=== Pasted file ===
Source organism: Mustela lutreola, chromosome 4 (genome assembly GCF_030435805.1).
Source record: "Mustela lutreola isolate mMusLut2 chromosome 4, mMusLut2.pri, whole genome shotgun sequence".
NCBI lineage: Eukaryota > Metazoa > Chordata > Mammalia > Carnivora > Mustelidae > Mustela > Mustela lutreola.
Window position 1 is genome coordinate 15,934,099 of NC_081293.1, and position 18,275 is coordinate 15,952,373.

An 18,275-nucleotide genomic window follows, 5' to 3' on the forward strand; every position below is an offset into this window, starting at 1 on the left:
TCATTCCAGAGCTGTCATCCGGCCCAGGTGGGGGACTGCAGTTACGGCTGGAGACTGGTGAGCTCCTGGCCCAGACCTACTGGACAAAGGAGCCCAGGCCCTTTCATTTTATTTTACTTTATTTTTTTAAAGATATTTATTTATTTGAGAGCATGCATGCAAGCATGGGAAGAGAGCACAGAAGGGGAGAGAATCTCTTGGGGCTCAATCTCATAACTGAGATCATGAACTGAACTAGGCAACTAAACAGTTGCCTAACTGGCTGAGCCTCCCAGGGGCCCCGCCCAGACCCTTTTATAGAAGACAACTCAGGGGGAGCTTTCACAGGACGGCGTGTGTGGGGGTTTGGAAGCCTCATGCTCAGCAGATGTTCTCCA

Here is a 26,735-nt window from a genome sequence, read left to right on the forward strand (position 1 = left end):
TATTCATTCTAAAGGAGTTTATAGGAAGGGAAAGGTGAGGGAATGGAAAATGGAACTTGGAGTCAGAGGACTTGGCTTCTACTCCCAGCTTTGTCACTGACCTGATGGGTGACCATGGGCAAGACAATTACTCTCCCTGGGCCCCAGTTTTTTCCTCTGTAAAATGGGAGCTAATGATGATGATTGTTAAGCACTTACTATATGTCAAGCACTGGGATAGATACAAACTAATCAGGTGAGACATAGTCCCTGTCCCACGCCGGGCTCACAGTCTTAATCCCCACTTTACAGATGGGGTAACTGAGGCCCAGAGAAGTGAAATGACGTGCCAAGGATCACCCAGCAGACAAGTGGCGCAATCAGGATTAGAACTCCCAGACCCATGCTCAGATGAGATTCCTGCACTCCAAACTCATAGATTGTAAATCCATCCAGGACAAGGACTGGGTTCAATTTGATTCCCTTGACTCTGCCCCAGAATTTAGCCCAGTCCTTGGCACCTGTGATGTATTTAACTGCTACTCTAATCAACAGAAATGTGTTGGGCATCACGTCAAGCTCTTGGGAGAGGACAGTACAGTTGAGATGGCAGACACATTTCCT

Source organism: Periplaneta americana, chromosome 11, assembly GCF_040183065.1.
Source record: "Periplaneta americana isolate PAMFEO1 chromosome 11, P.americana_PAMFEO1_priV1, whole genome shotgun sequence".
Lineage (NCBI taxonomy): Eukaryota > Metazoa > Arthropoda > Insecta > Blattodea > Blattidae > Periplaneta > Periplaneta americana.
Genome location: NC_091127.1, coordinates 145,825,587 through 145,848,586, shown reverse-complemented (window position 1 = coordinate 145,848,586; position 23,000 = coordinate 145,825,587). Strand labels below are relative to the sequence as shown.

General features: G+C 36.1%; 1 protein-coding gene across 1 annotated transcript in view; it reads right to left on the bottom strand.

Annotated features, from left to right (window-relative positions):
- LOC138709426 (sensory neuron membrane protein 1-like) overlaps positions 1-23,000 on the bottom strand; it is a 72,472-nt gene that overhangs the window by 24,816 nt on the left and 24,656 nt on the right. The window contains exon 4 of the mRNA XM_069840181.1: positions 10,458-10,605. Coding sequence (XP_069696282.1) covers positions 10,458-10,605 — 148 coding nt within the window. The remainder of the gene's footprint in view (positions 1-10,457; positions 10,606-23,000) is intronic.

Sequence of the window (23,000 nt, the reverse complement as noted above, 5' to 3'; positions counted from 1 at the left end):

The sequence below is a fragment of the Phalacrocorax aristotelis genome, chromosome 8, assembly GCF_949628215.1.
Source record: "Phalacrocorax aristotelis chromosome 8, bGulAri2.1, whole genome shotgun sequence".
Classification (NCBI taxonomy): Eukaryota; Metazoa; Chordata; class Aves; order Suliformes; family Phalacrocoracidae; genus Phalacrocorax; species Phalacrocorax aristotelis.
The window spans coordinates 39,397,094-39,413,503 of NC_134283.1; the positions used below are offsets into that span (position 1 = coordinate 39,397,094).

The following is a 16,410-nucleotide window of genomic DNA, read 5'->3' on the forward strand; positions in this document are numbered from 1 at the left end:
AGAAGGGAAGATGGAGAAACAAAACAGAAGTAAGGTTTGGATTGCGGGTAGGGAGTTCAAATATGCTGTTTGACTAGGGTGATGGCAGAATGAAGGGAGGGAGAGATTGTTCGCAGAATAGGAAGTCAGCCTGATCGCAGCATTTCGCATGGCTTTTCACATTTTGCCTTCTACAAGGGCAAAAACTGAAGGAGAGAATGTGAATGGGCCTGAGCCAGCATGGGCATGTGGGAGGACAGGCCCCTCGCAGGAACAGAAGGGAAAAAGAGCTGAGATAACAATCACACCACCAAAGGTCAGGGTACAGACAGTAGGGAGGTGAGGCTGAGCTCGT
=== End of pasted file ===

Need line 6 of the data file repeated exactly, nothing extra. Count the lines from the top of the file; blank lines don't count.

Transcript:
TCATTCCAGAGCTGTCATCCGGCCCAGGTGGGGGACTGCAGTTACGGCTGGAGACTGGTGAGCTCCTGGCCCAGACCTACTGGACAAAGGAGCCCAGGCCCTTTCATTTTATTTTACTTTATTTTTTTAAAGATATTTATTTATTTGAGAGCATGCATGCAAGCATGGGAAGAGAGCACAGAAGGGGAGAGAATCTCTTGGGGCTCAATCTCATAACTGAGATCATGAACTGAACTAGGCAACTAAACAGTTGCCTAACTGGCTGAGCCTCCCAGGGGCCCCGCCCAGACCCTTTTATAGAAGACAACTCAGGGGGAGCTTTCACAGGACGGCGTGTGTGGGGGTTTGGAAGCCTCATGCTCAGCAGATGTTCTCCA